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Va. board to revisit controversial abortion clinic regs
The Virginia Board of Health on Friday is scheduled to revisit its decision to exempt existing abortion facilities in the state from permanent hospital-like regulations — the latest chapter in a battle that has been raging for nearly two years over the highly-charged issue.
The board in June voted 7-4 to "grandfather" existing facilities that perform five or more first-trimester abortions per month into compliance with new permanent rules, which mandate specific guidelines on items like hallway width and operating-room sizes. The move shocked many conservative advocates of the new regulations, since temporary regulations already in place had been passed in September that did not exempt the state's 20 or so existing facilities.
In a July memo, senior assistant Attorney General Allyson K. Tysinger wrote to Department of Health Commissioner Karen Remley that the attorney general's office would not certify the revised guidelines as part of the regulatory process, saying the board does not have the authority to adopt the amended regulations because they conflict with legislation passed by the General Assembly last year.
Ms. Tysinger wrote in a memo to board members this week that the language in the law requiring the board to draft rules for clinics that include hospital-like standards is "clear and unambiguous" and that it mandates the facilities be classified as hospitals.
"The General Assembly did not provide for an exemption from licensure, or an exemption from meeting minimum standards for design consistent with the Guidelines for Design and Construction of Hospitals and Health Care Facilities, for entities that have currently been operating but are now subject to regulation," she wrote.
In the memo, which was obtained by the Virginian-Pilot, Ms. Tysinger also said the office can decline to represent board members in subsequent litigation related to their action if they choose to ignore the advice, though "such decisions are made on a case-by-case basis."
Meanwhile, a significant portion of Virginia's medical community is lending its support to the amendment. Nearly 200 doctors and medical professionals signed an open letter directed at the Board of Health stating that the issue at hand was not about abortion but about the board's ability to remain an independent, objective public advisory group.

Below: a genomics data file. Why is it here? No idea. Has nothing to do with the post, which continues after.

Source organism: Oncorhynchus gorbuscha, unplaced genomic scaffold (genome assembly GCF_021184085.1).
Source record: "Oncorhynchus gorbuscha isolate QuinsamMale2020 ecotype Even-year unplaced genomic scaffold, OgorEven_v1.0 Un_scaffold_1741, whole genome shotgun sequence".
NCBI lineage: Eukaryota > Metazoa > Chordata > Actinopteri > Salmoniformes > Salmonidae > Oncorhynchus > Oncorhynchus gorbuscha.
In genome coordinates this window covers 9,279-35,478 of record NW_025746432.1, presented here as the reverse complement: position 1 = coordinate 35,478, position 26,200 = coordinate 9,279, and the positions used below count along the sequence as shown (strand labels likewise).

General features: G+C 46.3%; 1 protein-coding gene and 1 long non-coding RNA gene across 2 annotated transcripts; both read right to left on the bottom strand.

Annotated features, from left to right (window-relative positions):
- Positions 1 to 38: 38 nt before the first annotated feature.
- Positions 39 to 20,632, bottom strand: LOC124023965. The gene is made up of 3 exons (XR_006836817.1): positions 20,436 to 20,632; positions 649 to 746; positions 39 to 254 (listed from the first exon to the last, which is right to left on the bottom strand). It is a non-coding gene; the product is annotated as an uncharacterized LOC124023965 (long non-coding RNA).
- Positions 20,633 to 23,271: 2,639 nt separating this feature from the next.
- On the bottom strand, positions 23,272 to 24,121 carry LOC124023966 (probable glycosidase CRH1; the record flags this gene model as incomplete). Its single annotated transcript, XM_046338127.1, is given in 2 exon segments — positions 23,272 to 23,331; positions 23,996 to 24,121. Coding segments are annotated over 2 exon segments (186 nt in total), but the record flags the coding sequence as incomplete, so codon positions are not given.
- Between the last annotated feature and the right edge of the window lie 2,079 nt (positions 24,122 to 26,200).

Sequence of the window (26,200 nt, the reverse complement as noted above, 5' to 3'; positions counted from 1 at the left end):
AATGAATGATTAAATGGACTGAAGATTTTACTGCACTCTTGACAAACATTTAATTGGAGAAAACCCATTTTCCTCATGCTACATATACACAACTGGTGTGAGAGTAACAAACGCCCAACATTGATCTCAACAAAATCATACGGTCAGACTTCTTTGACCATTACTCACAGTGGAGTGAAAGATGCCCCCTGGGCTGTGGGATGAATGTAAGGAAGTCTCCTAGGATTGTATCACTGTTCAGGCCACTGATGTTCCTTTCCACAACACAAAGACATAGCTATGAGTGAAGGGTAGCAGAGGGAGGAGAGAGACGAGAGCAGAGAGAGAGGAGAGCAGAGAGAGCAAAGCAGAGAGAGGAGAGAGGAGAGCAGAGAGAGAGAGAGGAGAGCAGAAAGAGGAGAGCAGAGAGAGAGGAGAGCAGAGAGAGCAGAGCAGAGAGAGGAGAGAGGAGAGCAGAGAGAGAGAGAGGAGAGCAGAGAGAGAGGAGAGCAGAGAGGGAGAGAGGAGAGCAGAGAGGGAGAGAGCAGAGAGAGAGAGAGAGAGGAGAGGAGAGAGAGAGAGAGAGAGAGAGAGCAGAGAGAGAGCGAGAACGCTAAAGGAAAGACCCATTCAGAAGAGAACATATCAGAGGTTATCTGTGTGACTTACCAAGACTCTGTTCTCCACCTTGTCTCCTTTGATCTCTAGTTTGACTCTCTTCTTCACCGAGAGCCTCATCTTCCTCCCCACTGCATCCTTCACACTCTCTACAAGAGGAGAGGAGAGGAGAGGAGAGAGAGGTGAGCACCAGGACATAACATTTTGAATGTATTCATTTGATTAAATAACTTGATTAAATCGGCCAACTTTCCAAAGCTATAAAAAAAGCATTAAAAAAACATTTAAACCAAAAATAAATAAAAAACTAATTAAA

"Although the purported intent of these regulations is to protect women's health, the safety record of these clinics in the Commonwealth has been exemplary," they wrote.
But the conservative Family Foundation released findings they received this week after a public information request documenting numerous health code and safety violations in nine clinics across the state.
For example, an inspection of A Tidewater Women's Health Clinic in Hampton Roads found a freezer used to store "collected conception material" with "blood and un-bagged conception material frozen to the inner bottom surface."
"Even with time to prepare for announced inspections these centers were found to be what I think most reasonable Virginians would deem unsafe in many cases and utterly disgusting in others," said Family Foundation president Victoria Cobb.
David Peters, medical director for the facility, said that like discarded materials in other medical settings such as emergency rooms or eye doctors' offices, handling, properly storing and disposing of "products of conception" is part of the job for doctors in abortion clinics.
He said the incident noted in the health department report was regrettable but isolated.
"It's unpleasant," he said, "but the simple fact is that it's just the cost of practicing medicine."
Dr. Peters said that in his seven years at the clinic, they've never had a major complication, and that the release of the inspections and violations was simply a smokescreen. The nine facilities cited by the Family Foundation were inspected before being granted "unconditional licenses" by the Department of Health, according to the Virginia Coalition to Protect Women's Health, an advocacy group.
"I would have no problem being overseen by the government, as it were, if it made any sense," Dr. Peters said. "Wider hallways and bigger rooms would not have corrected a bag bursting in the freezer."
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About the Author
David Sherfinski covers politics for The Washington Times. He can be reached at firstname.lastname@example.org.
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